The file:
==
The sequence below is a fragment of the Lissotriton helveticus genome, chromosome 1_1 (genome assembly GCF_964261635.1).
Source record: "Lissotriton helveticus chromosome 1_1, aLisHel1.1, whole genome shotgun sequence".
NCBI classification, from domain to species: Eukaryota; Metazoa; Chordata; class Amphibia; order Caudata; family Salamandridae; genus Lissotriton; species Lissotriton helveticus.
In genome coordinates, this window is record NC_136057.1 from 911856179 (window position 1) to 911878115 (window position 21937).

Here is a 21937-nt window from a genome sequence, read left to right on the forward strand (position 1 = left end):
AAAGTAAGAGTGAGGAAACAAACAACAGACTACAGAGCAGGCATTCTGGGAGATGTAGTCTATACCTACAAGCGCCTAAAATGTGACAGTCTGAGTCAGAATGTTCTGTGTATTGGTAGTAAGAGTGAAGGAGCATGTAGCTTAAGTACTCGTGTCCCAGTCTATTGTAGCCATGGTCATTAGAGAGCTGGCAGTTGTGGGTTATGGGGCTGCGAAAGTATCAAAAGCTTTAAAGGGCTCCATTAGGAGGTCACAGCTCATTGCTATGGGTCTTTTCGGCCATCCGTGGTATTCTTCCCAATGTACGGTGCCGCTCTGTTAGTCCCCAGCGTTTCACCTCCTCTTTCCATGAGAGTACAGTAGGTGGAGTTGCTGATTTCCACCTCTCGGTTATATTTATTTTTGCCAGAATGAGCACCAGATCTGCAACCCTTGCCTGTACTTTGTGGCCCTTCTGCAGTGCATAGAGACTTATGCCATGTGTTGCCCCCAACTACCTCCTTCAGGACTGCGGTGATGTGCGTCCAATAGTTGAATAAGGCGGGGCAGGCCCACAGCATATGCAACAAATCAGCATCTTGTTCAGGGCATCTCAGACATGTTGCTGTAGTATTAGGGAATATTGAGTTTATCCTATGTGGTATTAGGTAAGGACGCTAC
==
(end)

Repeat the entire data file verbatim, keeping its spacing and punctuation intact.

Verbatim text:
The sequence below is a fragment of the Lissotriton helveticus genome, chromosome 1_1 (genome assembly GCF_964261635.1).
Source record: "Lissotriton helveticus chromosome 1_1, aLisHel1.1, whole genome shotgun sequence".
NCBI classification, from domain to species: Eukaryota; Metazoa; Chordata; class Amphibia; order Caudata; family Salamandridae; genus Lissotriton; species Lissotriton helveticus.
In genome coordinates, this window is record NC_136057.1 from 911856179 (window position 1) to 911878115 (window position 21937).

Here is a 21937-nt window from a genome sequence, read left to right on the forward strand (position 1 = left end):
AAAGTAAGAGTGAGGAAACAAACAACAGACTACAGAGCAGGCATTCTGGGAGATGTAGTCTATACCTACAAGCGCCTAAAATGTGACAGTCTGAGTCAGAATGTTCTGTGTATTGGTAGTAAGAGTGAAGGAGCATGTAGCTTAAGTACTCGTGTCCCAGTCTATTGTAGCCATGGTCATTAGAGAGCTGGCAGTTGTGGGTTATGGGGCTGCGAAAGTATCAAAAGCTTTAAAGGGCTCCATTAGGAGGTCACAGCTCATTGCTATGGGTCTTTTCGGCCATCCGTGGTATTCTTCCCAATGTACGGTGCCGCTCTGTTAGTCCCCAGCGTTTCACCTCCTCTTTCCATGAGAGTACAGTAGGTGGAGTTGCTGATTTCCACCTCTCGGTTATATTTATTTTTGCCAGAATGAGCACCAGATCTGCAACCCTTGCCTGTACTTTGTGGCCCTTCTGCAGTGCATAGAGACTTATGCCATGTGTTGCCCCCAACTACCTCCTTCAGGACTGCGGTGATGTGCGTCCAATAGTTGAATAAGGCGGGGCAGGCCCACAGCATATGCAACAAATCAGCATCTTGTTCAGGGCATCTCAGACATGTTGCTGTAGTATTAGGGAATATTGAGTTTATCCTATGTGGTATTAGGTAAGGACGCTAC